From December 1936, the Department of the Premier (VA 2717) and from 1982 the Department of the Premier and Cabinet (VA 1039) assisted the Premier in his/her head of government functions and the co-ordination of government policies and programs. The primary activities of the Department of the Premier included:
co-ordination of Government and Cabinet business, policy and programs (see also VA 2989 Cabinet)
liaison with the Governor
provision of advice to the monarch
relations with other Governments, including other State Governments and the Commonwealth
protocol and public relations.
The functions of the Department of Premier and Cabinet were defined by an Order-in-Council of 12 October 1982 and in summary are:
developing a co-ordinated administrative response to Government policies and priorities
monitoring the implementation of Government policy and co-ordinating the activities of departments and agencies within the public sector
providing assistance with the development of policy proposals for Cabinet
providing the Premier and Cabinet with advice on agency initiated policy proposals and priorities for the legislative programme
providing support services for the Cabinet (VA 2989) and its committees.
The Department is also responsible for the administration of inter-governmental relations, particularly with the Commonwealth and other states, and protocol matters related to the Premier's role as head of government.
NOTE: From 1936 to 1982, as the Premier was also the Treasurer, the Department of the Treasurer or Treasury (VA 865) may also have performed support functions for the head of government role, including co-ordination of Cabinet business.
A Minister for Federal Affairs was appointed in 1975 and assumed responsibility from the Premier for:
assisting the Premier with Federal/State matters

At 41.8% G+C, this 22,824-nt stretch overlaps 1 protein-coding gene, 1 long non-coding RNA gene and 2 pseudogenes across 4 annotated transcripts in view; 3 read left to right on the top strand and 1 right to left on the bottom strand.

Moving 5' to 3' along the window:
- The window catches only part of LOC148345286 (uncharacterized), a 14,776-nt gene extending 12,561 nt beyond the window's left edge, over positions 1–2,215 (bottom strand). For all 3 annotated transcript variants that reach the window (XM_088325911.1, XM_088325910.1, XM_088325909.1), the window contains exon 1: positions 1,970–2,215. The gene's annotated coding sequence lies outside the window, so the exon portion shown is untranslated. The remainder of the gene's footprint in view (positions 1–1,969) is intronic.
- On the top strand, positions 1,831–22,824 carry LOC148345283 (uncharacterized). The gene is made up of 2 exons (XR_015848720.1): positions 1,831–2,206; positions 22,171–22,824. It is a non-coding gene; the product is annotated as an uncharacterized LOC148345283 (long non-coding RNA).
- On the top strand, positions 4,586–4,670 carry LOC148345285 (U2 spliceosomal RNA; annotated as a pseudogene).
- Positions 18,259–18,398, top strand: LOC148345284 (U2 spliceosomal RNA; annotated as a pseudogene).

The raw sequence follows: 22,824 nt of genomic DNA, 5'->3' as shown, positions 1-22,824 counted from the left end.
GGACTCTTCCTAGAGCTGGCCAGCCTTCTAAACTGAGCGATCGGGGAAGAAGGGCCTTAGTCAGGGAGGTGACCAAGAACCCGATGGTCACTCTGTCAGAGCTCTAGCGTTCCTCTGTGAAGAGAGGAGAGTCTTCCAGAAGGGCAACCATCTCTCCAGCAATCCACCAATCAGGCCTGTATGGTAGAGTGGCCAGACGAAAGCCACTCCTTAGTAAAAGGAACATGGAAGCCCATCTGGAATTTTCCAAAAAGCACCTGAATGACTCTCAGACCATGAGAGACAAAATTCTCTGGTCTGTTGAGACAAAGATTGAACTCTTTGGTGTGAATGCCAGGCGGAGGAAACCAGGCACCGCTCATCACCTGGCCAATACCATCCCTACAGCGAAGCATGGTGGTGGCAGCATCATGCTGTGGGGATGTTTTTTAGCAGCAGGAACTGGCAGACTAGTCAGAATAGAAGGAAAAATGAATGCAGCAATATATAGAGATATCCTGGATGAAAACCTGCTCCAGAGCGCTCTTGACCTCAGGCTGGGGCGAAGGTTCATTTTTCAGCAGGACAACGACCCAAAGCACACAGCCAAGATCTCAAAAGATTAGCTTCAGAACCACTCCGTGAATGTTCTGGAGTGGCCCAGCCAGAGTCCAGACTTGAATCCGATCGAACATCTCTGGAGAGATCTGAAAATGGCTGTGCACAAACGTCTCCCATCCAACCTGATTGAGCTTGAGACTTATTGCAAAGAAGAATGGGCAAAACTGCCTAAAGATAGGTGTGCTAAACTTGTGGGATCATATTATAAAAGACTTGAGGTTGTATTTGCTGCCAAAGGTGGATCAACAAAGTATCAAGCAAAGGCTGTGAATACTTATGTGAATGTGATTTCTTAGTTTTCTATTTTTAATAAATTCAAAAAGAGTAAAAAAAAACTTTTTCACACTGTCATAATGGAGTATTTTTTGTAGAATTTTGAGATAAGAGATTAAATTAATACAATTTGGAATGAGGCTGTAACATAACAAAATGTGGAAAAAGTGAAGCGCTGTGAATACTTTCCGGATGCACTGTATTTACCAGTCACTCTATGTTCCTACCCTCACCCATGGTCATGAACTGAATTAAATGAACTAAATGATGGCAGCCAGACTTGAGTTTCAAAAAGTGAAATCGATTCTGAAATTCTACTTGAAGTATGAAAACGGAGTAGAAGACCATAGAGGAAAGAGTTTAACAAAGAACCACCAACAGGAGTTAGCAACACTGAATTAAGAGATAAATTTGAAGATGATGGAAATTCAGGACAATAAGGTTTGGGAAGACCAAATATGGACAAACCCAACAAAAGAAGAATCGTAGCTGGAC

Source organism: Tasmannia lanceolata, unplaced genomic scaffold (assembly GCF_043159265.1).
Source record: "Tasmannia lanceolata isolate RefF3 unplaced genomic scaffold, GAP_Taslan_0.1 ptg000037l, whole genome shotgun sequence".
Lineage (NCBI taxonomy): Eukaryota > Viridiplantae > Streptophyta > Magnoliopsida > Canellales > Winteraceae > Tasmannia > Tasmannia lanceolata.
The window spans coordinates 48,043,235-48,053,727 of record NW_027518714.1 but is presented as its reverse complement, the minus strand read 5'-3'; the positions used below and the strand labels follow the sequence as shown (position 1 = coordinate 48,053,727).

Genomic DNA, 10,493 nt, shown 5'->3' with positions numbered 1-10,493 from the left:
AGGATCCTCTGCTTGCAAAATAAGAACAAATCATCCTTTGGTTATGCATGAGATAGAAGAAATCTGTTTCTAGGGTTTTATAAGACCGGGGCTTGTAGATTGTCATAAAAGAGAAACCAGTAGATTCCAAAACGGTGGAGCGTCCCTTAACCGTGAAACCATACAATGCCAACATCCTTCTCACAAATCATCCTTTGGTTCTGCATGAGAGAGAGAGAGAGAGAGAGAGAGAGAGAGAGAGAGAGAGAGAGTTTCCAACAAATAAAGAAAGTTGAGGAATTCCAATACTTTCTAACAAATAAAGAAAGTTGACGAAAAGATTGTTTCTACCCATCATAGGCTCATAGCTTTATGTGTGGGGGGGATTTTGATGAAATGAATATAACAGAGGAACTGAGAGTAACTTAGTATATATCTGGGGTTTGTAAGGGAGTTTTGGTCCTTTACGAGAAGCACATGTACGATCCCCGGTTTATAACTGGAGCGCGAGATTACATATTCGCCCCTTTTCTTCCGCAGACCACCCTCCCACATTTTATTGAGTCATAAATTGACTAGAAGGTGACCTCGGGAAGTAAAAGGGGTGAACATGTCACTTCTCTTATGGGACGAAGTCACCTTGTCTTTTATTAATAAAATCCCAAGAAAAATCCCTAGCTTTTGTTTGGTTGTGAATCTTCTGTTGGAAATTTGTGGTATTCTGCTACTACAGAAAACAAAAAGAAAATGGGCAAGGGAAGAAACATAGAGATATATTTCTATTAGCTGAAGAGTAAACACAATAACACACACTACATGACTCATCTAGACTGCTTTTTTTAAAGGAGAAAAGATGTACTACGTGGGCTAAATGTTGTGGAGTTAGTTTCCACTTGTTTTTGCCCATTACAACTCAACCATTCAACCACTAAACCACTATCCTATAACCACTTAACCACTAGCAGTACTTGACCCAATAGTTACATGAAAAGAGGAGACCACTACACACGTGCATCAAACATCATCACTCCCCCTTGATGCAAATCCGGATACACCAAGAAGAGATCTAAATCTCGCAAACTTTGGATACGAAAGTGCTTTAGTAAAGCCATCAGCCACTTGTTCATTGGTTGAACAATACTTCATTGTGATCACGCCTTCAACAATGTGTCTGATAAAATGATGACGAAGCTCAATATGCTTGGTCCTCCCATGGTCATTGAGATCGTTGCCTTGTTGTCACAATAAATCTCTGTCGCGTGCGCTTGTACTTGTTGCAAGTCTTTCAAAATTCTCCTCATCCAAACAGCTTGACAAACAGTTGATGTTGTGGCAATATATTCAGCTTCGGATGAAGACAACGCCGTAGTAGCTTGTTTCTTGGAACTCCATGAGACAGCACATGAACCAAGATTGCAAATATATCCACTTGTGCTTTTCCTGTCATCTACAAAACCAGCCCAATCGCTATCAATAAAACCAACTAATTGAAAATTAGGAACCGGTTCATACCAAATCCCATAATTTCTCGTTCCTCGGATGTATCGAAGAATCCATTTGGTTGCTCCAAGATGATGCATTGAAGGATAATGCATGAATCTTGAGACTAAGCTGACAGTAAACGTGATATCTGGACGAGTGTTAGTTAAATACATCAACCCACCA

liaison with the Council of States which was established to foster closer co-operation between the governments of Victoria, Queensland, New South Wales and Western Australia in the light of the impact on State functions of the first Labour Commonwealth Government for two decades
liaison between Commonwealth and State departments
monitoring the impact of Commonwealth legislation on State functions
co-ordination of State government submissions to the Commonwealth.
Although the Premier was not necessarily the Minister for Federal Affairs, the portfolio of Federal Affairs has been included in the Premier's portfolio as no separate administrative unit with its own record keeping system was established. A Ministry of Federal Affairs was established but as a division of the Department of the Premier (VA 2717) and has therefore not been registered as a separate agency. Researchers seeking access to federal affairs material should see VA 2717.
In 1982 the Minister for Federal Affairs resigned and no re-appointment was made, the Premier resuming full responsibility for Federal/State relations.
Administrative Structure from October 1992
Since October 1992 the Department of Premier and Cabinet has comprised:
Cabinet Office (see Executive)
Office of Public Sector Management and Co-ordinator General (see Public Service)
Office of State Administration
The functions of the Office of State Administration are:
to advise and assist the Premier in the overall administration of the State's operations and to co-ordinate the responsibilities of the portfolio;
to manage the efficient and effective provision of advice, services and support within the Department, Ministries and across Government agencies;
to initiate, plan and implement special projects and events and to manage and co-ordinate the State's protocol functions and its international relationships.